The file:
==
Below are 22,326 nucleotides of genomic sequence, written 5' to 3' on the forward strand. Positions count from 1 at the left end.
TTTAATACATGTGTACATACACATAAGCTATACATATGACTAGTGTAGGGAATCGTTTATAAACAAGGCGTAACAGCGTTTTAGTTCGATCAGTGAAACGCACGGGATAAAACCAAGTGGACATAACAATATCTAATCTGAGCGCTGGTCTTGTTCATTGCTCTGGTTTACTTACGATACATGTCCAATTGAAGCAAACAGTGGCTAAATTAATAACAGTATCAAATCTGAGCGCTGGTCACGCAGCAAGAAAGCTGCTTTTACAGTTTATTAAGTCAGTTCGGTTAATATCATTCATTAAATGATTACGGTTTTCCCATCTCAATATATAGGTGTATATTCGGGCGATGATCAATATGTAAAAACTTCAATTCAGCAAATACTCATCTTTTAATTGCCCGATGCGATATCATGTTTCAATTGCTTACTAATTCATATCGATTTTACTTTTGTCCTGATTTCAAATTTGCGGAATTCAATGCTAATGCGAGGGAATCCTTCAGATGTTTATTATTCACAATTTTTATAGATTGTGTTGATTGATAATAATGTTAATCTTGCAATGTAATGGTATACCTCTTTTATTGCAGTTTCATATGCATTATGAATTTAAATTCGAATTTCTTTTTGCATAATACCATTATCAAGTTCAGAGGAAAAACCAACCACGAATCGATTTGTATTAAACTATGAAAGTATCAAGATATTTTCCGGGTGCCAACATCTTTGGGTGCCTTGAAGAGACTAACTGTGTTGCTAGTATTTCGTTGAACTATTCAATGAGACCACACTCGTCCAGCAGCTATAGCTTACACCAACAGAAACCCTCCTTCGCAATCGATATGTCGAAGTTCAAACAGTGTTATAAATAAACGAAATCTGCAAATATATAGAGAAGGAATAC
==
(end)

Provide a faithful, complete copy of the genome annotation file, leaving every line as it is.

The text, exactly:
Below are 22,326 nucleotides of genomic sequence, written 5' to 3' on the forward strand. Positions count from 1 at the left end.
TTTAATACATGTGTACATACACATAAGCTATACATATGACTAGTGTAGGGAATCGTTTATAAACAAGGCGTAACAGCGTTTTAGTTCGATCAGTGAAACGCACGGGATAAAACCAAGTGGACATAACAATATCTAATCTGAGCGCTGGTCTTGTTCATTGCTCTGGTTTACTTACGATACATGTCCAATTGAAGCAAACAGTGGCTAAATTAATAACAGTATCAAATCTGAGCGCTGGTCACGCAGCAAGAAAGCTGCTTTTACAGTTTATTAAGTCAGTTCGGTTAATATCATTCATTAAATGATTACGGTTTTCCCATCTCAATATATAGGTGTATATTCGGGCGATGATCAATATGTAAAAACTTCAATTCAGCAAATACTCATCTTTTAATTGCCCGATGCGATATCATGTTTCAATTGCTTACTAATTCATATCGATTTTACTTTTGTCCTGATTTCAAATTTGCGGAATTCAATGCTAATGCGAGGGAATCCTTCAGATGTTTATTATTCACAATTTTTATAGATTGTGTTGATTGATAATAATGTTAATCTTGCAATGTAATGGTATACCTCTTTTATTGCAGTTTCATATGCATTATGAATTTAAATTCGAATTTCTTTTTGCATAATACCATTATCAAGTTCAGAGGAAAAACCAACCACGAATCGATTTGTATTAAACTATGAAAGTATCAAGATATTTTCCGGGTGCCAACATCTTTGGGTGCCTTGAAGAGACTAACTGTGTTGCTAGTATTTCGTTGAACTATTCAATGAGACCACACTCGTCCAGCAGCTATAGCTTACACCAACAGAAACCCTCCTTCGCAATCGATATGTCGAAGTTCAAACAGTGTTATAAATAAACGAAATCTGCAAATATATAGAGAAGGAATAC